Speeches from the throne, thinking tools
Hit and Miss #67
After several heavy weeks, I’m writing to you in a much lighter state of mind.
I’m on the train from Ottawa, admiring the frozen scenery (frosty grey swamps are maybe my favourite backdrop for a train trip?) and setting no expectations for myself other than to enjoy some books. (Last night, to ease into this state of relaxation, I finished Elena Ferrante’s Neapolitan novels and wrote a brief reflection on them.) I’m approaching a true vacation for the first time in a long while, and I’m ready for it.
But before I throw off completely the last vestiges of this term, I want to share a project I worked on for my course in digital history. (A course about which I’ve previously written.)
Given the space to choose both a subject that interested me and a tool that I wanted to learn, I decided to investigate what topic modelling (a tool for textual analysis) could indicate about the changing public priorities of Canadian federal governments, using speeches from the throne as my corpus (the body of text on which I ran the tool).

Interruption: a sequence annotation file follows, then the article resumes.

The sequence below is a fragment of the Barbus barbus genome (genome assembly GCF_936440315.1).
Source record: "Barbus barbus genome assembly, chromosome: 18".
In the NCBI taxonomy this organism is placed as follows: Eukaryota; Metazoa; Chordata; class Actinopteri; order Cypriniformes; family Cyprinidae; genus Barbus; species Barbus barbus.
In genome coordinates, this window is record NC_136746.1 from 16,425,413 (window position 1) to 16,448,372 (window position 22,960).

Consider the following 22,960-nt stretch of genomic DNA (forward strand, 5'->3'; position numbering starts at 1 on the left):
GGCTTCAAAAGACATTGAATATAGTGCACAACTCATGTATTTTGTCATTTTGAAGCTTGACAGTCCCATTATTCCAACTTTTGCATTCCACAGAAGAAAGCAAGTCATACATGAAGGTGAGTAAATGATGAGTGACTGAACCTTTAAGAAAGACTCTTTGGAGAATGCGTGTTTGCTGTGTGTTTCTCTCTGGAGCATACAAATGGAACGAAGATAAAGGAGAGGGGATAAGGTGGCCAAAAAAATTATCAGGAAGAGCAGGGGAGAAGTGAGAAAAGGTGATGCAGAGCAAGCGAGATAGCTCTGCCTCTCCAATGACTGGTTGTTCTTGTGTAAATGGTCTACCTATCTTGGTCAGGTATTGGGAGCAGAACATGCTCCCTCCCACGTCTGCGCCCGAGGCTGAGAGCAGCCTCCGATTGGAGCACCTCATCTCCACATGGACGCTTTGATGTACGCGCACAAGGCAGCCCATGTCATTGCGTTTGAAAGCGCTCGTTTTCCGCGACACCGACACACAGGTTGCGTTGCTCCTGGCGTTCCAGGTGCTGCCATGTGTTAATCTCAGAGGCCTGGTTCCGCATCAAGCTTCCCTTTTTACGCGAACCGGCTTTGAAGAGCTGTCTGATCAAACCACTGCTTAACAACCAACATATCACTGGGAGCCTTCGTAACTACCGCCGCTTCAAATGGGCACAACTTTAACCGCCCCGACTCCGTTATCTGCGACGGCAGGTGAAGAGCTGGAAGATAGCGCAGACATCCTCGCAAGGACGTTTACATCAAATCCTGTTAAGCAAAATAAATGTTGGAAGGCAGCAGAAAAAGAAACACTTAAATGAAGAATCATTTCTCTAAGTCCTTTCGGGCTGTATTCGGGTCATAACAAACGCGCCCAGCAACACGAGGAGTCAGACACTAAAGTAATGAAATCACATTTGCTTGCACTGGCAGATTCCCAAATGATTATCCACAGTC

Because I’m a digital dork, I made a website to share my project findings, where you can read the full writeup if you’d like. (If you want just the interesting analytical bits, see the list of topics and discussion of results.)
To save you from that, though, I’ll highlight two top findings that interested me:
- Mentions of “economy”, “women”, and “environment” bunched together under one topic that has gradually increased since the 1980s. Digging in a little further, though, shows that not only has the usage of words like “women” and “environment” increased, the meanings attributed to them have changed, too. For example, early mentions of words related to “women” referred to women generally, while more recent mentions have referred to specific groups of women. (Fuller description of that observation in the linked topic annotation.)
- Over time, the tone of speeches from the throne seems to have dropped in formality. (This was the most exciting observation, for me, because it wasn’t at all the kind of thing I even thought to look for.)
This project isn’t the most rigorous or exhaustive—there’s definitely deeper and more thorough analysis I could’ve done. But I think it’s an interesting proof of concept demonstrating how we might use digital tools to inspire new interpretations of familiar texts. This potential isn’t limited to academic applications: I can imagine using this in various professional contexts to quickly get a sense of the content of a text. Digital tools are “thinking tools” (to borrow a phrase from Graham, Milligan, and Weingart) that can suggest new ideas we hadn’t thought to consider.
Anyhow, I’m away from school for a few months, so my reflections will probably take on a different hue. I hope you can find some moments of calm in this topsy-turvy month of December. All the best for the week ahead!